Git dissect

P2P internals - episode 4

It’s been a long time since my previous post, but let’s continue this serie about distributed systems with a tool that a lot of people use every day: git. Git is a versioning tool. Unlike some systems like subversion, you don’t need to have a server to use git. Every member of the project own a (partial or not) copy of the project and can directly send data to another member. [Read More]
p2p  dev  git 

P2P internals - episode 3


In the previous articles we talked about how to create a peer to peer connection and what issues we can encounter. These problems are generally due to the NAT which needs methods to pass through it (e.g. TURN servers) or some new protocols (like ICE). It is now time to talk about distributed applications and structures created on top of a p2p network. For a lot of distributed applications, all the nodes in the system can’t be stable. [Read More]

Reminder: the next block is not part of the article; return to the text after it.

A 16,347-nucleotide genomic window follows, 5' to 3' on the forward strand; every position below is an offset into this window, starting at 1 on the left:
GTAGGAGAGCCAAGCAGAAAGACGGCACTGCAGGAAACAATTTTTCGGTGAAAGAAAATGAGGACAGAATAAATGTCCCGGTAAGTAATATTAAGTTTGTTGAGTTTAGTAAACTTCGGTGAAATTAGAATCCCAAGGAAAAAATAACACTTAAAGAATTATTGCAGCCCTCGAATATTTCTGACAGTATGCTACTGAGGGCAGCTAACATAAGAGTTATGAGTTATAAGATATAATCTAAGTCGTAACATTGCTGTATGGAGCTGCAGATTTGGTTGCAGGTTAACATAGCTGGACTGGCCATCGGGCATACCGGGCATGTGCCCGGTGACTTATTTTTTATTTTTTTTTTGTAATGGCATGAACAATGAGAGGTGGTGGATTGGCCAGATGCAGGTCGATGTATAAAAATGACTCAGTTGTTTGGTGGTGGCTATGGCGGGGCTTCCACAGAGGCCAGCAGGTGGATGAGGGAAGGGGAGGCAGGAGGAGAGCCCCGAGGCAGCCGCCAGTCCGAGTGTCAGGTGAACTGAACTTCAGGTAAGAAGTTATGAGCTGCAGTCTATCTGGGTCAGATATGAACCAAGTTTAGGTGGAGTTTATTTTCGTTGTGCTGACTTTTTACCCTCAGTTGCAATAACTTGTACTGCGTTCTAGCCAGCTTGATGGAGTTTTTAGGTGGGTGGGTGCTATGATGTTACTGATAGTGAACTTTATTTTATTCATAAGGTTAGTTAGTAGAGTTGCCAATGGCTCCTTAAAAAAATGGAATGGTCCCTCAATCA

p2p  dev 

P2P internals - episode 2

ICE (RFC 6544, RFC 8445)

In the first article of this series, we saw how to make an application (DEL) which is able to transfer a file from one peer to one another by successfully bypassing the NAT thanks to a TURN server. However, this technique is not really effective, because, in a lot of cases, a TURN server is completely useless. Indeed, if both peers are on the same network or both peers has an IPv6 address, the TURN server is not mandatory. [Read More]
p2p  dev 

P2P internals - episode 1

TURN over TCP (RFC 6062)

I love distributed systems for a various of reasons. But these systems are complex and require interactions with many layers. Even if a lot of distributed systems and software exists, such systems can be difficult to use for several reasons. Today, our operating systems tend to avoid doing as many calculations as possible (i.e. mobile devices need to save battery and avoid data consumption). Also, IPv4 is still massively used so NATs are still needed, interfaces are mainly created to interact with servers, etc. [Read More]
p2p  dev